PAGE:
by Aislinn McNiece
“Rock and roll is our greatest export.” – Billy Joel, Free to Rock
The lights went down as the screen went up in Gaston Hall for the premiere of Free to Rock, a documentary exploring the soft power of rock and roll as a force for change behind the Iron Curtain between 1955 and 1991.
The film, directed by 4-time Emmy award winner Jim Brown and narrated by Kiefer Sutherland, features interviews with Jimmy Carter and Mikhail Gorbachev, Billy Joel, Soviet rock legends Stas Namin, Valery Saifudinov, Andrey Makarevich, and Pete Anderson, among many others, as well as Cold War performance footage from The Beatles, the Rolling Stones, Bruce Springsteen, and Metallica.
Documenting the progression of rock and roll in the Soviet Union, from its initial introduction behind the Iron Curtain to its massive popularity in the Leningrad and Moscow Rock Clubs, the film uses live performance, interviews, and imagery to examine rock & roll as a disruptive force in the USSR.
“The electric guitar was a symbol of freedom for us, because the people who played them could express themselves freely,” said Yuriy Shishkov, who built electric guitars for Soviet rockers in the cellar of his home in Russia in order to avoid detection. In 1990, he moved to the United States and became a Fender Guitar Master Builder.
Attempts to Suppress Movement
When rock and roll first made its way behind the Iron Curtain, the Soviet government used the KGB to attempt to suppress the movement. Both rockers and their fans could be arrested, beaten, or worse, but rock and roll, true to its values, would not be defeated. Distribution was covert, often in the form of “bone records,” or records created from old x-ray scans, and distributors could be punished as harshly as the rockers themselves for what was seen as their participation in capitalism.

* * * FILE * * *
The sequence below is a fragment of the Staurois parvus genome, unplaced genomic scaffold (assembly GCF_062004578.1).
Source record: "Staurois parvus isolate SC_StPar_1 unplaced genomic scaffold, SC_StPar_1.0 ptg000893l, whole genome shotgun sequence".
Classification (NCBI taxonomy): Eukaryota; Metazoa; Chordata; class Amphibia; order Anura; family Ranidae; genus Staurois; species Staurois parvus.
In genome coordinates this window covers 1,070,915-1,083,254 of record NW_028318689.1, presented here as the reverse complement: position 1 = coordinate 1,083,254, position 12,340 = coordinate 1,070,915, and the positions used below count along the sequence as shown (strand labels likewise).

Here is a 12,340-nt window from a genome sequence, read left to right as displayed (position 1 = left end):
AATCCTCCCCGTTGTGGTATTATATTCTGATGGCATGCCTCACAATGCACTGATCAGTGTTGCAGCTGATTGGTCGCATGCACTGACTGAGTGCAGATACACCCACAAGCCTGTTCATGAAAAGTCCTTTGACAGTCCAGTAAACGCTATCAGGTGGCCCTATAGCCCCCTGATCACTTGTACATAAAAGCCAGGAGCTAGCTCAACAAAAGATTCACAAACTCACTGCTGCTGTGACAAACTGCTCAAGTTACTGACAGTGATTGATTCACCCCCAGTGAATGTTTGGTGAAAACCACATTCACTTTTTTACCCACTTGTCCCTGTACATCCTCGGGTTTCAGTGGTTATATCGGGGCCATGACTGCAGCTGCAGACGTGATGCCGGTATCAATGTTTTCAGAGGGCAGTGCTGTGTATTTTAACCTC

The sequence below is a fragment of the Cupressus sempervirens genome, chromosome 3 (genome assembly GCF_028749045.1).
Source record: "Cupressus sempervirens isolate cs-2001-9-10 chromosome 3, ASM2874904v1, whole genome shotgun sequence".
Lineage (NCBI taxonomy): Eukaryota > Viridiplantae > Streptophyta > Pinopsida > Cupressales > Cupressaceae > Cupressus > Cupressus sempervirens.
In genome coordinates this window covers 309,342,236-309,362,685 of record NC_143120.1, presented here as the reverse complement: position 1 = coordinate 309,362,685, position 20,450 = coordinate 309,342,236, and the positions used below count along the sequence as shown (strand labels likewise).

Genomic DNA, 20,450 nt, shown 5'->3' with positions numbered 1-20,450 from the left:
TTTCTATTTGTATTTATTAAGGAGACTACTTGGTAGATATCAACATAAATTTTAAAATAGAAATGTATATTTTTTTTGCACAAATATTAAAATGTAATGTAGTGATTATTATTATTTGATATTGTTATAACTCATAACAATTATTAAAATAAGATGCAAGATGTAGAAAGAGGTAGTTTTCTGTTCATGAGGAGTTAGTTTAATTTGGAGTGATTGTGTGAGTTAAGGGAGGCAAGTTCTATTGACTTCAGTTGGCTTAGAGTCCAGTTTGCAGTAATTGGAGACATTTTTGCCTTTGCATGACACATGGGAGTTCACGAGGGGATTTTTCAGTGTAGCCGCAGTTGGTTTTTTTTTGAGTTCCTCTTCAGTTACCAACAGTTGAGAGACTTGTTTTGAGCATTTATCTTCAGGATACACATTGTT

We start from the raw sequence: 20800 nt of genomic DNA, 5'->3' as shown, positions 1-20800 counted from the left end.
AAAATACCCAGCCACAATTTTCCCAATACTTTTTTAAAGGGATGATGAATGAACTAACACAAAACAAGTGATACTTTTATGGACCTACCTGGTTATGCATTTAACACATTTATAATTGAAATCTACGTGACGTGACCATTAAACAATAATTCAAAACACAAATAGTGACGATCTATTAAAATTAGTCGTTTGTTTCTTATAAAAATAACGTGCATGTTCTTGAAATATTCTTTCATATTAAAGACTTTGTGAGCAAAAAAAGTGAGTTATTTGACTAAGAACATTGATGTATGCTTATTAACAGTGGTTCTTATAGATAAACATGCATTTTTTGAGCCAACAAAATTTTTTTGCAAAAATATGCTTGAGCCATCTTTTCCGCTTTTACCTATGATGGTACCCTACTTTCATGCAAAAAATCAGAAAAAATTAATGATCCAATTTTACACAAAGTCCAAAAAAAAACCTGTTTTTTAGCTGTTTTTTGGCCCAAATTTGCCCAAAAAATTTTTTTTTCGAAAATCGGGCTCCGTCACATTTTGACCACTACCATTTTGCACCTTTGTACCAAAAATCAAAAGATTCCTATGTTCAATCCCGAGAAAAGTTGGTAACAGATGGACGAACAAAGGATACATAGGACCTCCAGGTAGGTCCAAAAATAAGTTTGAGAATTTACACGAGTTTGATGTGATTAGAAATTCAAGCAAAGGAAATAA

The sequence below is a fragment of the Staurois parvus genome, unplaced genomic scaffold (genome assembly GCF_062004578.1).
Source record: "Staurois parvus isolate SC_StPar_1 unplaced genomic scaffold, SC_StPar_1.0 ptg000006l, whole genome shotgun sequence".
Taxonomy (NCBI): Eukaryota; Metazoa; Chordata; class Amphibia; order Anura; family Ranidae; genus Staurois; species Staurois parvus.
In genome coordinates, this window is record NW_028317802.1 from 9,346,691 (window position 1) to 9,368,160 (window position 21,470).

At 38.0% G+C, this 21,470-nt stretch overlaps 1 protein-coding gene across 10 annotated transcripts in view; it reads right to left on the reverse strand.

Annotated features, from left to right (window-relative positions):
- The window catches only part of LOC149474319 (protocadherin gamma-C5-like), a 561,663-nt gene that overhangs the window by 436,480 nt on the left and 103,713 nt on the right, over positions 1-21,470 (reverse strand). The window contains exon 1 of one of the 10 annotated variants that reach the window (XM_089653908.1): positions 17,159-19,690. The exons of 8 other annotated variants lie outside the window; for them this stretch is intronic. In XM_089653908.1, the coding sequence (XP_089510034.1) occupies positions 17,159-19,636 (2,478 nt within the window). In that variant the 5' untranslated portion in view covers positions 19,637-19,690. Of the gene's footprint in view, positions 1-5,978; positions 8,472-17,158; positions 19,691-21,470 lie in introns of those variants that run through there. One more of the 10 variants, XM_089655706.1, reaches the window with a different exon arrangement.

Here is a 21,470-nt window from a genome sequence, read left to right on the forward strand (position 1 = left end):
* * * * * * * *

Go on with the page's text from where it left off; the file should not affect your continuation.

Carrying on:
Rocker Pete Anderson remembers being beaten late at night in a park by two men who he assumes were members of the KGB. Similarly, rocker Valery Saifudinov tells stories of being followed and learning to keep a “third eye” in the back of his head.
As the power and popularity of rock and roll in the USSR became clear, the CIA began to fund Radio Free Europe, a radio station broadcasting behind the Iron Curtain. On the Radio Free Europe airwaves were news of anti-Soviet protests, unfiltered world news without Soviet propaganda, and – late at night – rock and roll.
Oleg Kalugin, former Major General of the KGB, called rock and roll an “ideological offensive, a cultural offensive” with a role critical to the subversion of the Soviet political order. Rock and roll sparked a youth movement that alienated the younger generation from the communist system, humanizing the West to the Soviets and the Soviets to the West.
Rock and Roll as Force in Ending Cold War
As the first Western musicians played in the Soviet Union, starting with the Beach Boys and the Nitty Gritty Dirt Band, followed by Elton John, Pink Floyd, Billy Joel, and Bruce Springsteen in the 1980s, the soft power of music became a force in ending the Cold War. The slogan for the Wall Concert in Prague following Prague Spring captures this power of rock and roll:
“The tanks roll out and the Stones roll in.”
A panel moderated by Ambassador Cynthia Schneider, Distinguished Professor in the Practice of Diplomacy, followed the film premiere. Panelists included Andras Simonyi, former Hungarian Ambassador and a rocker in his own right; Jim Brown, award-winning director of the documentary; Joanna Stingray, the first American producer to bring Soviet rock and roll to the West (and Hoya parent); Stas Namin, Soviet rock legend; and William Adams, Chairman of the National Endowment for the Humanities, one of the main funders of the film.
Ambassador Schneider asked panelists about their hands-on experiences with rock and roll in the Cold War and what effect the movie had on their understanding its power, to which Andras Simonyi replied, “Rock and roll is not soft diplomacy. It’s as hard as nuclear weapons.”